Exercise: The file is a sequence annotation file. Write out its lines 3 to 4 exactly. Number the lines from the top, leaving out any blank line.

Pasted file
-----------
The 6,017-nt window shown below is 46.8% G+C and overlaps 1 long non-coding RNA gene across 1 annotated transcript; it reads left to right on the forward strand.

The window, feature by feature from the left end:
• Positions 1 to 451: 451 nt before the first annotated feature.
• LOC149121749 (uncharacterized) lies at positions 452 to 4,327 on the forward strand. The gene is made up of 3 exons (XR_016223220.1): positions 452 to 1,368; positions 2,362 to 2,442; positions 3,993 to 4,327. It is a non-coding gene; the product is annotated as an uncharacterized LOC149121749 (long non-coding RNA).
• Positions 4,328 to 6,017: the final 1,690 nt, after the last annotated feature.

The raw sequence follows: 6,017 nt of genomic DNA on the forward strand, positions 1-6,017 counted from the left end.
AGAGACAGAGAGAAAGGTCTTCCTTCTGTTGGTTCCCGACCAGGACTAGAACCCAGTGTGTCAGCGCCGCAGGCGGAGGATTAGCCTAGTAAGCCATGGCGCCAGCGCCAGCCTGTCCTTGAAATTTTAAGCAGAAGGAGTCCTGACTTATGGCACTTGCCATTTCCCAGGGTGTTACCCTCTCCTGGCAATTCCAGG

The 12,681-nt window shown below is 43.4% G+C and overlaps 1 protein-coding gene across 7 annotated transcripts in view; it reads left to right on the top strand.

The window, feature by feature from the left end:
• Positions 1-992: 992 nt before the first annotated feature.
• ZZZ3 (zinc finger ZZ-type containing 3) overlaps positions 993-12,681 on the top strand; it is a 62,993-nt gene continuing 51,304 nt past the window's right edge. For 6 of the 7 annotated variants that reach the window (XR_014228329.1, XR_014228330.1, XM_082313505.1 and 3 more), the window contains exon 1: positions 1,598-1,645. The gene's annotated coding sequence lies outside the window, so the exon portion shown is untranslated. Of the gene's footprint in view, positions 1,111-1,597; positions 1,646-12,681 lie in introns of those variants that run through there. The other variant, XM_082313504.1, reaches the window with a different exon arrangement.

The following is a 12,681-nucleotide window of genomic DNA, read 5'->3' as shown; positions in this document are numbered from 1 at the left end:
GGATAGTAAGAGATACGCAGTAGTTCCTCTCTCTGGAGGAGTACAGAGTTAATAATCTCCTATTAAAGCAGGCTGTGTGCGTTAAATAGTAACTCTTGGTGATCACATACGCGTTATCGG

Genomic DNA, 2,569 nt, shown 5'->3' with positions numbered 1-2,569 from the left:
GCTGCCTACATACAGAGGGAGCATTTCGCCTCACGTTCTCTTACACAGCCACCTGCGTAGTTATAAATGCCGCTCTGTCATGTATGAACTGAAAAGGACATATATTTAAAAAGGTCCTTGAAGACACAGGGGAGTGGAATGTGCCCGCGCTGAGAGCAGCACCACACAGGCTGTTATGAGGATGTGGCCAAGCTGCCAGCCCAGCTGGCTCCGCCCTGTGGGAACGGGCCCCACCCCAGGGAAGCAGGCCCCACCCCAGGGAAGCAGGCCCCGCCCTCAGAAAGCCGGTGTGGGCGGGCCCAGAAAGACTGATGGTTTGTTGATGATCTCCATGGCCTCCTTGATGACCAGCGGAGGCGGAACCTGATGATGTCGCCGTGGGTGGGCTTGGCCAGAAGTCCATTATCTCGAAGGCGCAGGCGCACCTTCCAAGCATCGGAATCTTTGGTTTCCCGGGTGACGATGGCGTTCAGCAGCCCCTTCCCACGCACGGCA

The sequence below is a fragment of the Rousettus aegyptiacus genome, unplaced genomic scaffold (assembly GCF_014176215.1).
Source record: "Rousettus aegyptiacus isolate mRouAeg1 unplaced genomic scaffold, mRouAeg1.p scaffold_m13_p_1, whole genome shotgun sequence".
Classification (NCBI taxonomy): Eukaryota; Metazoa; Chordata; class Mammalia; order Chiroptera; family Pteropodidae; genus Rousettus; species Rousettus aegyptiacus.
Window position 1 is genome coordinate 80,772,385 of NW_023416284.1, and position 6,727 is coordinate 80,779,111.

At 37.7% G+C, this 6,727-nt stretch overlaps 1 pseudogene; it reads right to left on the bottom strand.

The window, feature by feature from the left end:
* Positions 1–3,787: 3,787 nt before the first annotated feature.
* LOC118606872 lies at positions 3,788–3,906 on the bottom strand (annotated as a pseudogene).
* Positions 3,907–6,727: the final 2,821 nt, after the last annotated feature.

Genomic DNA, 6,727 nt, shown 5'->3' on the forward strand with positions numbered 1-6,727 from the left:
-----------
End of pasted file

• Positions 1 to 451: 451 nt before the first annotated feature.
• LOC149121749 (uncharacterized) lies at positions 452 to 4,327 on the forward strand. The gene is made up of 3 exons (XR_016223220.1): positions 452 to 1,368; positions 2,362 to 2,442; positions 3,993 to 4,327. It is a non-coding gene; the product is annotated as an uncharacterized LOC149121749 (long non-coding RNA).